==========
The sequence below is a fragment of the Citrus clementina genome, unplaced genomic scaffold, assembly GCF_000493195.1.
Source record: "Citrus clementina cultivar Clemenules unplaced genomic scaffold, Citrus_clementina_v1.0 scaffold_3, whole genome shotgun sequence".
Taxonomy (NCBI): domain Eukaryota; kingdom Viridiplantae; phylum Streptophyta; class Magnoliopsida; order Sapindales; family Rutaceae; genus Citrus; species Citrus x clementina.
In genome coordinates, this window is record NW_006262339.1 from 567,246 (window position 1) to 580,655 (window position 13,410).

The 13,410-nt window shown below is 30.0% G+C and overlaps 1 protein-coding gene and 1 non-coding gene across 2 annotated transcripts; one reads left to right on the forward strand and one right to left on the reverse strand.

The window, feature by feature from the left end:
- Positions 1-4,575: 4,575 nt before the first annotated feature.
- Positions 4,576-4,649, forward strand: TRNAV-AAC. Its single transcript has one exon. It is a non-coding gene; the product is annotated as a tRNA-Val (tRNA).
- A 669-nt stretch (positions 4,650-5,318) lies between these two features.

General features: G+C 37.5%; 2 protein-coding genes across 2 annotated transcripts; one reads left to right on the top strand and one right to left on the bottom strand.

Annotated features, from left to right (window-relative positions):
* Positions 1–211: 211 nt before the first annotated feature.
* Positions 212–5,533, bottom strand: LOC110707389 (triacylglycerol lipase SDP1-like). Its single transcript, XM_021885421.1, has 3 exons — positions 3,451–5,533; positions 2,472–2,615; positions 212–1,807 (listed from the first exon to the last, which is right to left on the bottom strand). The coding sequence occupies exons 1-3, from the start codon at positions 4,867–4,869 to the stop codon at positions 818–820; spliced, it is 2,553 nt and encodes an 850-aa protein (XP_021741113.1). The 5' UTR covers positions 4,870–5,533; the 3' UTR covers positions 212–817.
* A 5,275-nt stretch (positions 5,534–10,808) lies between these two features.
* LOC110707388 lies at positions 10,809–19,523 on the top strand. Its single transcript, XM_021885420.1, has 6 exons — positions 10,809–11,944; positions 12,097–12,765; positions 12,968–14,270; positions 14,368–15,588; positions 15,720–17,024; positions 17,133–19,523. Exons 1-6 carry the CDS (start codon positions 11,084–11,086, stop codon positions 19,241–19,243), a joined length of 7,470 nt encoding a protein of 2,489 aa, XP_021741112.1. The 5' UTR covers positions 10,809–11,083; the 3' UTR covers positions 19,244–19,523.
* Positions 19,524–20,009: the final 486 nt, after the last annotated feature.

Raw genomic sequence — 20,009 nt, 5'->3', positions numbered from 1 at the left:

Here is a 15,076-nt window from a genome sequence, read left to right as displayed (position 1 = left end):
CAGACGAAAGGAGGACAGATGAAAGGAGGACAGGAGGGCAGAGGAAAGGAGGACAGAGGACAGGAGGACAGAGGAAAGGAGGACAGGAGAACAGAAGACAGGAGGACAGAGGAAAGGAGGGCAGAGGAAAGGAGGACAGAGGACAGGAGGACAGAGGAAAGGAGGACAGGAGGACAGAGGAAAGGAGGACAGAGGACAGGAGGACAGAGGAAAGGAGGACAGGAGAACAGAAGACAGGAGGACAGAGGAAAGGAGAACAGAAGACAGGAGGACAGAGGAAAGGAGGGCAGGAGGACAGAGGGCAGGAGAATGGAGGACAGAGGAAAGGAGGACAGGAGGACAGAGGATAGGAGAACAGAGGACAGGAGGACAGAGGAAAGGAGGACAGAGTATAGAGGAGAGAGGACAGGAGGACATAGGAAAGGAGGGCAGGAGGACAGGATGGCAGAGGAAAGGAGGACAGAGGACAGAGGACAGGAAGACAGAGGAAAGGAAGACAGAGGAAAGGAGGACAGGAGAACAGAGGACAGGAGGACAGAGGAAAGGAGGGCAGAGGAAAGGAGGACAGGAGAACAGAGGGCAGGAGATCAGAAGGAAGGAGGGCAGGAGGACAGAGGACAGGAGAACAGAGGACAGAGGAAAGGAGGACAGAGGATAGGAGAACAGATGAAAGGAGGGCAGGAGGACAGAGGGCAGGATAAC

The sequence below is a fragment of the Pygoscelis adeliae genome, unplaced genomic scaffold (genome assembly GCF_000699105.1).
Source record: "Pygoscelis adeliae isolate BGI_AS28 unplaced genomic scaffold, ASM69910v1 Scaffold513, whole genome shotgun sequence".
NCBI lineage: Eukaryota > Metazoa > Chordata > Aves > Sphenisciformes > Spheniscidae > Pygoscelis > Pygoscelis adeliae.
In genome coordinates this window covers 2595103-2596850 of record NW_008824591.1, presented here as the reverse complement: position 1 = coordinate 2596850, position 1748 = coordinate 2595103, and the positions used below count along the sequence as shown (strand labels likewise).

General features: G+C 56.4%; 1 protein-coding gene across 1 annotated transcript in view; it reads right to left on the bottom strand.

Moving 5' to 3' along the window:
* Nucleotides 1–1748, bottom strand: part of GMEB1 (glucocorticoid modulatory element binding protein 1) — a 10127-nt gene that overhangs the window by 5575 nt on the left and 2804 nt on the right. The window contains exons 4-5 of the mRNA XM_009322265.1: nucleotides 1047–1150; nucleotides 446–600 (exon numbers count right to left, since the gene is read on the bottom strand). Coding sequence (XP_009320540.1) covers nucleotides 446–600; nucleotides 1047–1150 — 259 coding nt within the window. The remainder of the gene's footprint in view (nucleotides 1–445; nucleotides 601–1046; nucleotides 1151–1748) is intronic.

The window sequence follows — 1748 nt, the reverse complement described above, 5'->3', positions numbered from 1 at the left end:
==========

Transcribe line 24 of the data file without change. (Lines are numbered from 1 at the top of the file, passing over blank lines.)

General features: G+C 56.4%; 1 protein-coding gene across 1 annotated transcript in view; it reads right to left on the bottom strand.